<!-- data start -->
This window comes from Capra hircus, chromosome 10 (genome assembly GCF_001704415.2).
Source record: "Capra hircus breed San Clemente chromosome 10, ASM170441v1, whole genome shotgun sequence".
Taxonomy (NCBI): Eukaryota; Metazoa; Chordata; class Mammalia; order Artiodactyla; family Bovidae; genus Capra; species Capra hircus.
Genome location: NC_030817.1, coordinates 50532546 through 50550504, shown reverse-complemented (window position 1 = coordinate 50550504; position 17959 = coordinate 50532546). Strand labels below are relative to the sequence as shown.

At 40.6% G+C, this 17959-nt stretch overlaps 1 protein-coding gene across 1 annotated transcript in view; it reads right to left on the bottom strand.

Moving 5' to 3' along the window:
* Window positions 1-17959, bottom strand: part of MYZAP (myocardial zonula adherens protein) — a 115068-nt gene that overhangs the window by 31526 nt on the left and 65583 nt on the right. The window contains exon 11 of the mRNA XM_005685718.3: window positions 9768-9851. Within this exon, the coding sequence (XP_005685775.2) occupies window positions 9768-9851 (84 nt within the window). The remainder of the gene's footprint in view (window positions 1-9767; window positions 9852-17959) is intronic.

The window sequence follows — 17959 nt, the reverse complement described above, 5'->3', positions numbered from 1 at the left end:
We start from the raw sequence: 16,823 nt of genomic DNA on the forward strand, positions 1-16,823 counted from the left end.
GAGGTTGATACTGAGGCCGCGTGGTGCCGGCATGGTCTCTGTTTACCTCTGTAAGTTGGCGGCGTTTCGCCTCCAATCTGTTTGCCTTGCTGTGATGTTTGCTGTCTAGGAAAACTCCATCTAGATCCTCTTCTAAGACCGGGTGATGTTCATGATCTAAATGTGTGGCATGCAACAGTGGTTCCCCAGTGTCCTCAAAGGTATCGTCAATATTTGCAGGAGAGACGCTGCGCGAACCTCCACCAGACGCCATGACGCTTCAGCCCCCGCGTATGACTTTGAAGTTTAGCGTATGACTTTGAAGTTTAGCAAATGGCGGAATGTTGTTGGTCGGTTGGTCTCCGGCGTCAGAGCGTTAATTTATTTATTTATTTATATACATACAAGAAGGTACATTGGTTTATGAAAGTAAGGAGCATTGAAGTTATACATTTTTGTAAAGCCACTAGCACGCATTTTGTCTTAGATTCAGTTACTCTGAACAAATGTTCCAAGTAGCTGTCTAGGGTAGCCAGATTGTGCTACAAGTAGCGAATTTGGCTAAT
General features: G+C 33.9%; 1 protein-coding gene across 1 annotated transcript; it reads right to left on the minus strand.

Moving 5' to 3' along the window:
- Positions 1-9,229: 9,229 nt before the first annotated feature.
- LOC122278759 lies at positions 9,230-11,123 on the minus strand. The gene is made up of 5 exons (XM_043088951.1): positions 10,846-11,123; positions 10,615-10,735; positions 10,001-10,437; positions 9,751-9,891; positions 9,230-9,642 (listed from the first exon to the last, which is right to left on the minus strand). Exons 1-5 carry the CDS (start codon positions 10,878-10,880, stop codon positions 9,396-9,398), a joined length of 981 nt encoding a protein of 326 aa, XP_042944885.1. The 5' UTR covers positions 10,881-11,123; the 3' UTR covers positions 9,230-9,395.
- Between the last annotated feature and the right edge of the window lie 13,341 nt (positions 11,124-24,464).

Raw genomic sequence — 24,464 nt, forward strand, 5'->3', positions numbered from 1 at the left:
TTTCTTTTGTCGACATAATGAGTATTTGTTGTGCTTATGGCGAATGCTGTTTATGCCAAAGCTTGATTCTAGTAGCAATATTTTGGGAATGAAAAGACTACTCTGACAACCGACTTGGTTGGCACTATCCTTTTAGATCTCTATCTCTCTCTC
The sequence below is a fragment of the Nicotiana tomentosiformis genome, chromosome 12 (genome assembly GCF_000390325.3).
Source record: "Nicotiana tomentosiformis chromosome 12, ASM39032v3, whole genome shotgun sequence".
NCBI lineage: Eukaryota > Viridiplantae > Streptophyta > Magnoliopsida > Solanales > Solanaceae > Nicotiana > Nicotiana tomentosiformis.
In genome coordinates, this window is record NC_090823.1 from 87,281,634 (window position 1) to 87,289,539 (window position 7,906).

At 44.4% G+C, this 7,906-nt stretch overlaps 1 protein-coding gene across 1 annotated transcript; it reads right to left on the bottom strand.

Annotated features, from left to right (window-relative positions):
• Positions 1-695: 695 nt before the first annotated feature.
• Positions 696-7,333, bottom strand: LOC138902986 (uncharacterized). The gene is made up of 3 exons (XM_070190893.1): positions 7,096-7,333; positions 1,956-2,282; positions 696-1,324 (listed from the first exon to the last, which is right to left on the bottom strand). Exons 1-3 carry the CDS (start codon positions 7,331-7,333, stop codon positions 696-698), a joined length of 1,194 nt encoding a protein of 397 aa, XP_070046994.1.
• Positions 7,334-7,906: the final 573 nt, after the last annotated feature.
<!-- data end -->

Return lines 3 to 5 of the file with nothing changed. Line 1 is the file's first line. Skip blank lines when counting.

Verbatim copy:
Taxonomy (NCBI): Eukaryota; Metazoa; Chordata; class Mammalia; order Artiodactyla; family Bovidae; genus Capra; species Capra hircus.
Genome location: NC_030817.1, coordinates 50532546 through 50550504, shown reverse-complemented (window position 1 = coordinate 50550504; position 17959 = coordinate 50532546). Strand labels below are relative to the sequence as shown.

At 40.6% G+C, this 17959-nt stretch overlaps 1 protein-coding gene across 1 annotated transcript in view; it reads right to left on the bottom strand.